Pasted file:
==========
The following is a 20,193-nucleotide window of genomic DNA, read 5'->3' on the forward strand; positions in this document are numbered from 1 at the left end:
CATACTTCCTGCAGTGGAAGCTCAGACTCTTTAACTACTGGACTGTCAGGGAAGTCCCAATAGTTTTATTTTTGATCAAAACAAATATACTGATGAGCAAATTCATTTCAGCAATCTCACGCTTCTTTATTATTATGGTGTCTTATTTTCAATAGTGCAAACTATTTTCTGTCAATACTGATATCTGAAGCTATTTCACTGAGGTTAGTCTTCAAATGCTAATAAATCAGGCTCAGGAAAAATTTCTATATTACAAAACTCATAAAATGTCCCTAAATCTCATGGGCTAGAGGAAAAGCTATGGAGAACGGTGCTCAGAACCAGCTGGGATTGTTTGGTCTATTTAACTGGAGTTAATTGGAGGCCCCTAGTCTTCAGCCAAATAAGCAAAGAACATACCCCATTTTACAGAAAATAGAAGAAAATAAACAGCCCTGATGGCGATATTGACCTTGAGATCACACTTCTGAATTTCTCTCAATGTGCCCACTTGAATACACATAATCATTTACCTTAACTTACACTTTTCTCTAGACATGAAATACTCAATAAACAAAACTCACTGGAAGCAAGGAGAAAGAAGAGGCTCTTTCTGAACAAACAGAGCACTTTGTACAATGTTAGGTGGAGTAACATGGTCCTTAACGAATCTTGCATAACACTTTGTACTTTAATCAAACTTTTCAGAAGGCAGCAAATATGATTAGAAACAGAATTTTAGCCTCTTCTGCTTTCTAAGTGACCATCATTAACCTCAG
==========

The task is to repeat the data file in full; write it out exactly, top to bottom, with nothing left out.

The following is a 20,193-nucleotide window of genomic DNA, read 5'->3' on the forward strand; positions in this document are numbered from 1 at the left end:
CATACTTCCTGCAGTGGAAGCTCAGACTCTTTAACTACTGGACTGTCAGGGAAGTCCCAATAGTTTTATTTTTGATCAAAACAAATATACTGATGAGCAAATTCATTTCAGCAATCTCACGCTTCTTTATTATTATGGTGTCTTATTTTCAATAGTGCAAACTATTTTCTGTCAATACTGATATCTGAAGCTATTTCACTGAGGTTAGTCTTCAAATGCTAATAAATCAGGCTCAGGAAAAATTTCTATATTACAAAACTCATAAAATGTCCCTAAATCTCATGGGCTAGAGGAAAAGCTATGGAGAACGGTGCTCAGAACCAGCTGGGATTGTTTGGTCTATTTAACTGGAGTTAATTGGAGGCCCCTAGTCTTCAGCCAAATAAGCAAAGAACATACCCCATTTTACAGAAAATAGAAGAAAATAAACAGCCCTGATGGCGATATTGACCTTGAGATCACACTTCTGAATTTCTCTCAATGTGCCCACTTGAATACACATAATCATTTACCTTAACTTACACTTTTCTCTAGACATGAAATACTCAATAAACAAAACTCACTGGAAGCAAGGAGAAAGAAGAGGCTCTTTCTGAACAAACAGAGCACTTTGTACAATGTTAGGTGGAGTAACATGGTCCTTAACGAATCTTGCATAACACTTTGTACTTTAATCAAACTTTTCAGAAGGCAGCAAATATGATTAGAAACAGAATTTTAGCCTCTTCTGCTTTCTAAGTGACCATCATTAACCTCAG